Our Pumpkin Problem


'Tis the season of the jack-o'-lantern, pumpkin pie, and the pumpkin spice latte. Pumpkins, unlike turkey and cranberries, were likely on the menu of the first American Thanksgiving in the autumn of 1621. So given its place in our history and culture you might think that it should be pretty evident what a pumpkin is. You would be wrong.

The mental picture of a pumpkin that most people, including me, conjure up is the basketball-size orange fruit that we carve into scary faces around Halloween. Yes, I said "fruit." Pumpkins contain seeds -- a defining trait of fruits.

Fleshy fruits like pumpkins are meant to be eaten - by nonhuman animals. Fruits are nature's way of providing animals a nutritious reward for swallowing their seeds and dispersing them far and wide when they emerge from the animals' other end.

For this plant strategy to work, the seeds need to be fully developed when the fruit is eaten. Plants manage this by making fruits taste awful prior to the seeds being ready as anyone who has bitten into an unripe fruit can attest. Also, plants need to discourage animals from chewing up - that is, killing -- the seeds before swallowing them. Plants attempt this by packing seeds with foul tasting, potentially toxic chemicals which can be largely avoided if the seeds are swallowed whole. So for you campers eager to try subsisting on wild fruit, first be very careful - some of those fruits are flat poisonous to people -- and second when in doubt spit out or swallow the seeds, don't chew them.

By now you might be wondering what sort of animal would (or could) eat something the size of a pumpkin without chewing up their dime-size seeds which brings us to mastodons.

Mastodons you may recall were North America's elephants. They looked a lot like a modern Asian elephant except they were thickly furred. They appeared around 5 million years ago and disappeared about 10,000 years ago, not long after people first arrived on this continent. Mastodons loved to dine on pumpkins.

Well, not pumpkins exactly. They dined on pumpkins' wild ancestor, the avocado-size wild squash. We know this because biologists who study the ecology of ancient times love to pick through ancient dung whenever and wherever they can find it. Mastodons left around a lot of dung which has been picked through extensively and intact wild squash seeds have been found there in abundance.

Wild squash like any self-respecting plant protects its seeds with bitter tasting, toxic chemicals, but recent research suggests that mastodons lacked the taste buds to sense those bitter-tasting chemicals. Also, the mammoths' enormous size would have protected them against eating enough wild squash to make them really sick.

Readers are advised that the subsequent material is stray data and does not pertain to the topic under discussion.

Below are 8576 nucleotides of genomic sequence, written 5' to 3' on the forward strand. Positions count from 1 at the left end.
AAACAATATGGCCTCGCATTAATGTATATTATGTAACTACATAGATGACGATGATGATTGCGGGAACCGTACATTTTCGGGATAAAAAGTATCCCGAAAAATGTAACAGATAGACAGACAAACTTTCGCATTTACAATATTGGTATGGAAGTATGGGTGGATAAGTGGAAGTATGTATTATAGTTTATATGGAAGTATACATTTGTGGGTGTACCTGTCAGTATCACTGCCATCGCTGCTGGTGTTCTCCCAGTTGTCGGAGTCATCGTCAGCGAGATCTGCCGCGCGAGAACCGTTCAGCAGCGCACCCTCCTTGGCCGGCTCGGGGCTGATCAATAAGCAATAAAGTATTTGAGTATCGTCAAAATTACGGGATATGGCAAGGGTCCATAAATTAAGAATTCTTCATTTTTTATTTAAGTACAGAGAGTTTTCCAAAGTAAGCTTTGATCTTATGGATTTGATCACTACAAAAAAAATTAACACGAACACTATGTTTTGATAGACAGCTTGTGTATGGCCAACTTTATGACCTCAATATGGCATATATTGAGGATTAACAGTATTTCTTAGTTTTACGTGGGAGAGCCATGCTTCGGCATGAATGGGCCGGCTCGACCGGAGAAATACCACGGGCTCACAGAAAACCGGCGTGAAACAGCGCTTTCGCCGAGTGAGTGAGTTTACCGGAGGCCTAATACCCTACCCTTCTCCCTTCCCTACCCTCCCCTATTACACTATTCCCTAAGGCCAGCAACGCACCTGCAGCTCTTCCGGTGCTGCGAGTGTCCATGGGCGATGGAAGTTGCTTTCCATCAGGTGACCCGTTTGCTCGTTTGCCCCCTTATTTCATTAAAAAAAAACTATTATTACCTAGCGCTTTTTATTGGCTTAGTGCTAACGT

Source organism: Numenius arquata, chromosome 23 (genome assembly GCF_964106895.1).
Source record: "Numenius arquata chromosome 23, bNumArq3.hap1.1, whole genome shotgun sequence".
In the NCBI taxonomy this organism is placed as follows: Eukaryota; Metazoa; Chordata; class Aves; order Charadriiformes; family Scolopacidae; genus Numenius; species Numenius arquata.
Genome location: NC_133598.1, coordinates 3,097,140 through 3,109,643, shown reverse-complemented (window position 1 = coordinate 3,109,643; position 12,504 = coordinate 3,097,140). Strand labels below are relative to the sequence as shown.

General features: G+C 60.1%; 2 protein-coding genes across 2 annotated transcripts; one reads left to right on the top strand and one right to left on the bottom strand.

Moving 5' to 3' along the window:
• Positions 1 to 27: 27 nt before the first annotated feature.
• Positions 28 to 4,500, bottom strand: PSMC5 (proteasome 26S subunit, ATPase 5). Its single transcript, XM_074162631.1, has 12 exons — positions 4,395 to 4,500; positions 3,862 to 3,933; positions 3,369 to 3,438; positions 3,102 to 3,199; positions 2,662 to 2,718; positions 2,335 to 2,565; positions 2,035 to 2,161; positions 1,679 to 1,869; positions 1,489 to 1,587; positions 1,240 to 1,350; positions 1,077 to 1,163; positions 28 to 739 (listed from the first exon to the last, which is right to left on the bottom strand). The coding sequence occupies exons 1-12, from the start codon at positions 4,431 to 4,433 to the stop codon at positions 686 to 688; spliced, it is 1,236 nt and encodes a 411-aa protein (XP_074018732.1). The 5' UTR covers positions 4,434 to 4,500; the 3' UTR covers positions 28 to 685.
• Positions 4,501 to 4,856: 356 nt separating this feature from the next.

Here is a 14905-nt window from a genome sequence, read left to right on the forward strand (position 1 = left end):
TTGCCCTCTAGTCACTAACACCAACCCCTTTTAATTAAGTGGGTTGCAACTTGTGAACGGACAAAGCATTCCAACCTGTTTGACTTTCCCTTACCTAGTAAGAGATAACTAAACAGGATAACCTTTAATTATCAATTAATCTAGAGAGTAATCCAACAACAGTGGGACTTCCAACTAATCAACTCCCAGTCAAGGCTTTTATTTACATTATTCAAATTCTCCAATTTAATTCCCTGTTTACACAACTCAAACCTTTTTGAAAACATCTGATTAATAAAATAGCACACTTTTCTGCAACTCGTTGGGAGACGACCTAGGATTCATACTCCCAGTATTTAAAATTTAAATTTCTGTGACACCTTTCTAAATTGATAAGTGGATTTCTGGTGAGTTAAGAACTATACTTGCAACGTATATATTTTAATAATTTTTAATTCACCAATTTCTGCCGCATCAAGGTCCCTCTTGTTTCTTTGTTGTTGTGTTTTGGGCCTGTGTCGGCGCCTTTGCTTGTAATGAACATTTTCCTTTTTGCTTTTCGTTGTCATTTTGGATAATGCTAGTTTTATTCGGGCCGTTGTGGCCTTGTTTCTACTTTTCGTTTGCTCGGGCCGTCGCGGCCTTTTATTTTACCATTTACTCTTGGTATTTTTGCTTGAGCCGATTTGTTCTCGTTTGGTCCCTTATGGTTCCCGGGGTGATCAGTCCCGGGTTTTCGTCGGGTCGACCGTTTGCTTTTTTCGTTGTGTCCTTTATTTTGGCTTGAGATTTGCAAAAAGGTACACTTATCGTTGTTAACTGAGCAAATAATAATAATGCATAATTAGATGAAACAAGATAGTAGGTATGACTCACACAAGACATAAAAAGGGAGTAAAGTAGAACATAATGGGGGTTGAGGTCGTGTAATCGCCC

Here is our first pumpkin problem. Pumpkins are a domesticated version of the wild squash. Pumpkins though have had the bitter, toxic chemicals bred out of them by ancient farmers. But there are numerous other domesticated versions of the same wild squash species, including summer squash, several types of winter squash, spaghetti squash, acorn squash, and zucchini. All of which have also had the toxins - at least those toxins resistant to cooking - bred out of them. A jack-o'-lantern pumpkin is a breed of squash in the same way that a Great Dane, Labrador retriever, or pug is a breed of dog.

Because all these squashes are a single species, they can all interbreed. If you pollinate a pumpkin flower with zucchini pollen or vice versa, you will end up with a fruit that is something in between the two. Maybe call it a pumpk-ini? Worse, if you pollinate any of these domestic squashes with pollen from a wild squash, you will end up with a fruit that is bitter-tasting and toxic like wild squash, which is why we owe mastodons a bit of gratitude for going extinct.

When mastodons roamed the American forests, wild squash were abundant. So abundant that if people had tried to domesticate them into something edible, their pollinators -- native American bees (honey bees did not arrive until the first European colonists) -- would have no doubt often dusted them with the pollen from wild squash, keeping them inedible. Squash are one of the oldest domesticated crops, predating the Pilgrims by thousand of years. At that time, people had no inkling about pollination biology, so they would never have figured out why despite their best efforts to selectively breed sweet-tasting squash, it continued to have that foul taste. However, wild squash numbers fell dramatically when mastodons, their chief seed disperser, vanished. Once the wild squash was rare enough, the chances of wild pollen-carrying bees landing on plants that people were selectively breeding for their size and taste became remote. Domestication of all those squash varieties could proceed.

So now you may think you know what a pumpkin is - a large orange domesticated breed of wild squash that we carve into scary faces. Not so fast. That is the jack-o'-lantern pumpkin. The canned pumpkin filling that we use to make pies and spice lattes is not that at all. It is a completely different species, South American rather than North American in origin! The pie-filling pumpkin is the same species that includes another breed we call butternut squash. So a zucchini is more closely related to your jack-o'-lantern than is the filling in your pumpkin pie. What's more, those giant pumpkins that farmers are always winning prizes for growing are yet a third species, also South American.

So, what is a pumpkin? As the physicist John Wheeler has reputedly said about quantum mechanics, "if you're not completely confused then you cannot possibly have understood it."

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